Aueren­heimer was a guest at Glenn Green­wald and Lau­ra Poitras’s par­ty cel­e­brat­ing their receipt of the Polk award.

“ ‘We strong­ly believe that the fake off­shore doc­u­ments were cre­at­ed by some­one with con­trol of the Dai­ly Stormer serv­er,” said Tord Lund­ström, a com­put­er foren­sics inves­ti­ga­tor at Virtualroad.org.’ . . .”

Who is in con­trol of the Dai­ly Stormer? Well, its pub­lic face and pub­lish­er is Andrew Anglin. But look who the site is reg­is­tered to: Andrew Auern­heimer, who appar­ent­ly resided in Ukraine as of the start of this year:

The analy­sis from the web-secu­ri­ty firm Virtualroad.org. indi­cates that some­one asso­ci­at­ed with the Dai­ly Stormer mod­i­fied those faked doc­u­ments. Like, per­haps a high­ly skilled neo-Nazi hack­er like “the weev”.

Based on an analy­sis of how the doc­u­ment dump unfold­ed it’s look­ing like the inex­plic­a­bly self-incrim­i­nat­ing ‘Russ­ian hack­ers’ may have been a bunch of Amer­i­can neo-Nazis. Imag­ine that.

“U.S. Hack­er Linked to Fake Macron Doc­u­ments, Says Cyber­se­cu­ri­ty Firm” by David Gau­thi­er-Vil­lars; The Wall Street Jour­nal; 5/16/2017.

Ties between an American’s neo-Nazi web­site and an inter­net cam­paign to smear Macron before French elec­tion are found

A group of cyber­se­cu­ri­ty experts has unearthed ties between an Amer­i­can hack­er who main­tains a neo-Nazi web­site and an inter­net cam­paign to smear Emmanuel Macron days before he was elect­ed pres­i­dent of France.

Short­ly after an anony­mous user of the 4chan.org dis­cus­sion forum post­ed fake doc­u­ments pur­port­ing to show Mr. Macron had set up an undis­closed shell com­pa­ny in the Caribbean, the user direct­ed peo­ple to vis­it nouveaumartel.com for updates on the French elec­tion.

That web­site, accord­ing to research by web-secu­ri­ty provider Virtualroad.org, is reg­is­tered by “Wee­v­los,” a known online alias of Andrew Auern­heimer, an Amer­i­can hack­er who gained noto­ri­ety three years ago when a U.S. appeals court vacat­ed his con­vic­tion for com­put­er fraud. The site also is host­ed by a serv­er in Latvia that hosts the Dai­ly Stormer, a neo-Nazi news site that iden­ti­fies its admin­is­tra­tor as “Weev,” anoth­er online alias of Mr. Aeurn­heimer, Virtualroad.org says.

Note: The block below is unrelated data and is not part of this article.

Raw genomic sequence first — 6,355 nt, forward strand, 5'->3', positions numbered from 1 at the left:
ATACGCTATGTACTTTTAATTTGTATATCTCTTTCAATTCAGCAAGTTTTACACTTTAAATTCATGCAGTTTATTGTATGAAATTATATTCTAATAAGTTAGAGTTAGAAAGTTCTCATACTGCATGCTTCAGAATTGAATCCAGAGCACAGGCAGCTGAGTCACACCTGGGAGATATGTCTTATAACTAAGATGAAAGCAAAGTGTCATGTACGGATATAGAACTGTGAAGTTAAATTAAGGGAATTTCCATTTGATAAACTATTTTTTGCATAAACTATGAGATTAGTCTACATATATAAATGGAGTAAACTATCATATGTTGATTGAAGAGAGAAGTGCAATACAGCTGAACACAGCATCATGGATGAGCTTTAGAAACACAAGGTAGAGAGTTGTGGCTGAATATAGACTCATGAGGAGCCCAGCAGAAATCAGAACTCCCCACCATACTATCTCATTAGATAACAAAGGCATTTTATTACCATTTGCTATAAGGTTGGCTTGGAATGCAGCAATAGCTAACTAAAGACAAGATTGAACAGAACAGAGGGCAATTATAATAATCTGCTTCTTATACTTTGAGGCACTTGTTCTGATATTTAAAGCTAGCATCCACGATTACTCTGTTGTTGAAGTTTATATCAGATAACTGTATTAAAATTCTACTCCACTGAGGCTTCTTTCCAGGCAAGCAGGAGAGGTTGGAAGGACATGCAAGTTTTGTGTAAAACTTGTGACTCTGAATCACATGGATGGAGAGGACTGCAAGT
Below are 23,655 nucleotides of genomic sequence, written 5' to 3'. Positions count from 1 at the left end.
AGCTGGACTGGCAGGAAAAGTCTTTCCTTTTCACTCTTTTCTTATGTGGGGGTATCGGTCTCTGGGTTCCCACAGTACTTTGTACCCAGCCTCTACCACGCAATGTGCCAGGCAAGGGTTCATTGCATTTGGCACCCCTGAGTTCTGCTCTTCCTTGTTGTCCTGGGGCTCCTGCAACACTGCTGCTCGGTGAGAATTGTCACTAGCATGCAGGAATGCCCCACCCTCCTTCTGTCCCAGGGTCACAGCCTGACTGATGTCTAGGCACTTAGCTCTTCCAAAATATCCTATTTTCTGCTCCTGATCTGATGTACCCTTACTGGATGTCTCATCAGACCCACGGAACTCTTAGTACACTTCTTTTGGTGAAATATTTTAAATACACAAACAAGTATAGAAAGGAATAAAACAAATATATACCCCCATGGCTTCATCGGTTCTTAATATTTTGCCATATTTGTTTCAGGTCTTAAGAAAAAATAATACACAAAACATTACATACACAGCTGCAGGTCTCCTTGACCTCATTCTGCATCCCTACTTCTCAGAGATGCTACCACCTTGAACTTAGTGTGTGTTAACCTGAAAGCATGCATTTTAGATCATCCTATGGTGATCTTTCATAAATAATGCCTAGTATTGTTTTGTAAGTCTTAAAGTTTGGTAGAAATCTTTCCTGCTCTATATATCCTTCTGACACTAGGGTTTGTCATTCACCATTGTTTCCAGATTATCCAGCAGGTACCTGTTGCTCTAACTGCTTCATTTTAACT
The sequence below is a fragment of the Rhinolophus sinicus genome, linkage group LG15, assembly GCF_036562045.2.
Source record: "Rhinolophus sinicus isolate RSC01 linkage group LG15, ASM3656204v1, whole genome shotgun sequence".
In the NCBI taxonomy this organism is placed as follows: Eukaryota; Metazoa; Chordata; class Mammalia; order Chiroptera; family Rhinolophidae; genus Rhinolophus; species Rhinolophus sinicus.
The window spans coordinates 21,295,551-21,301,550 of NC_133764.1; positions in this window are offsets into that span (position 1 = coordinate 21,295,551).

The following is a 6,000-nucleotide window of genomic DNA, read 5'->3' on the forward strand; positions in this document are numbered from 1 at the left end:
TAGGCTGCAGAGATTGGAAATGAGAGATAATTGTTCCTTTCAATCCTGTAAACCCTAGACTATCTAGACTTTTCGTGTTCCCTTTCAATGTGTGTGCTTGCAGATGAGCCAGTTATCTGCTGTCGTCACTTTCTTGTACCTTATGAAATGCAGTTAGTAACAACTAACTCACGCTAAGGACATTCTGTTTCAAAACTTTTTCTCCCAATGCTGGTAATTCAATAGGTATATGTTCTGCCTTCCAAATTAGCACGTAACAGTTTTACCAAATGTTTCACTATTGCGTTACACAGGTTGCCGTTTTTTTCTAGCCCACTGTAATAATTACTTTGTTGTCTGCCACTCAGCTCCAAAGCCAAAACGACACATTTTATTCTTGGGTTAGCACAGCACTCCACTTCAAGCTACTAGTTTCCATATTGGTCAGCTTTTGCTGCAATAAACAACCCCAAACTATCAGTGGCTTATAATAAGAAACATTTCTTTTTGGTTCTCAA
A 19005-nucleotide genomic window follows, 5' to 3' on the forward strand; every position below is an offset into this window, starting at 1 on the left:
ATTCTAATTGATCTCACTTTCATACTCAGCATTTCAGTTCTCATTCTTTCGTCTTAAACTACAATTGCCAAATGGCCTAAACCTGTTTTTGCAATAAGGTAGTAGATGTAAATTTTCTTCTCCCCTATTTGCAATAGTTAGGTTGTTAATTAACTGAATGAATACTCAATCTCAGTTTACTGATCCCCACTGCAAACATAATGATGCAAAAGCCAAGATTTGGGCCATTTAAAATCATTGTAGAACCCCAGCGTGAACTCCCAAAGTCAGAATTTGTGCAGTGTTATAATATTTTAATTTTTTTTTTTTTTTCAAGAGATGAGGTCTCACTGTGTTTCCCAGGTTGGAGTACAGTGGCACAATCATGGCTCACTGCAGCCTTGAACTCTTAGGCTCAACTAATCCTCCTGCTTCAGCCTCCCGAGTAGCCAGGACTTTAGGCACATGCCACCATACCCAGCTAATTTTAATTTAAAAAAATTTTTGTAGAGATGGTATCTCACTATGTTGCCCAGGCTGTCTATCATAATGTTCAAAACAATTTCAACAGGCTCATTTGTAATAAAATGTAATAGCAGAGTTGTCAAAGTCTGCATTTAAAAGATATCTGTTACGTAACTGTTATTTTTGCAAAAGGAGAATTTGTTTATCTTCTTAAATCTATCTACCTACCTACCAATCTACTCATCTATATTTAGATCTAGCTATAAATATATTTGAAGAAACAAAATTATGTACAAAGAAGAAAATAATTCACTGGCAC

“We strong­ly believe that the fake off­shore doc­u­ments were cre­at­ed by some­one with con­trol of the Dai­ly Stormer serv­er,” said Tord Lund­ström, a com­put­er foren­sics inves­ti­ga­tor at Virtualroad.org.

Through Tor Eke­land, the lawyer who rep­re­sent­ed him in the com­put­er-fraud case in the U.S., Mr. Auern­heimer said he “doesn’t have any­thing to say.”

A French secu­ri­ty offi­cial said a probe into the fake doc­u­ments was look­ing into the role of far-right and neo-Nazi groups but declined to com­ment on the alleged role of Mr. Auern­heimer.

In the run-up to the French elec­tion, cyber­se­cu­ri­ty agen­cies warned Mr. Macron’s aides that Russ­ian hack­ers were tar­get­ing his pres­i­den­tial cam­paign, accord­ing to peo­ple famil­iar with the mat­ter. On May 5, nine giga­bytes of cam­paign doc­u­ments and emails were dumped on the inter­net. The Macron cam­paign and French author­i­ties have stopped short of pin­ning blame for the hack on the Krem­lin.

Intel­li­gence and cyber­se­cu­ri­ty inves­ti­ga­tors exam­in­ing the flur­ry of social-media activ­i­ty lead­ing up to the hack fol­lowed a trail of com­put­er code they say leads back to the Amer­i­can far-right.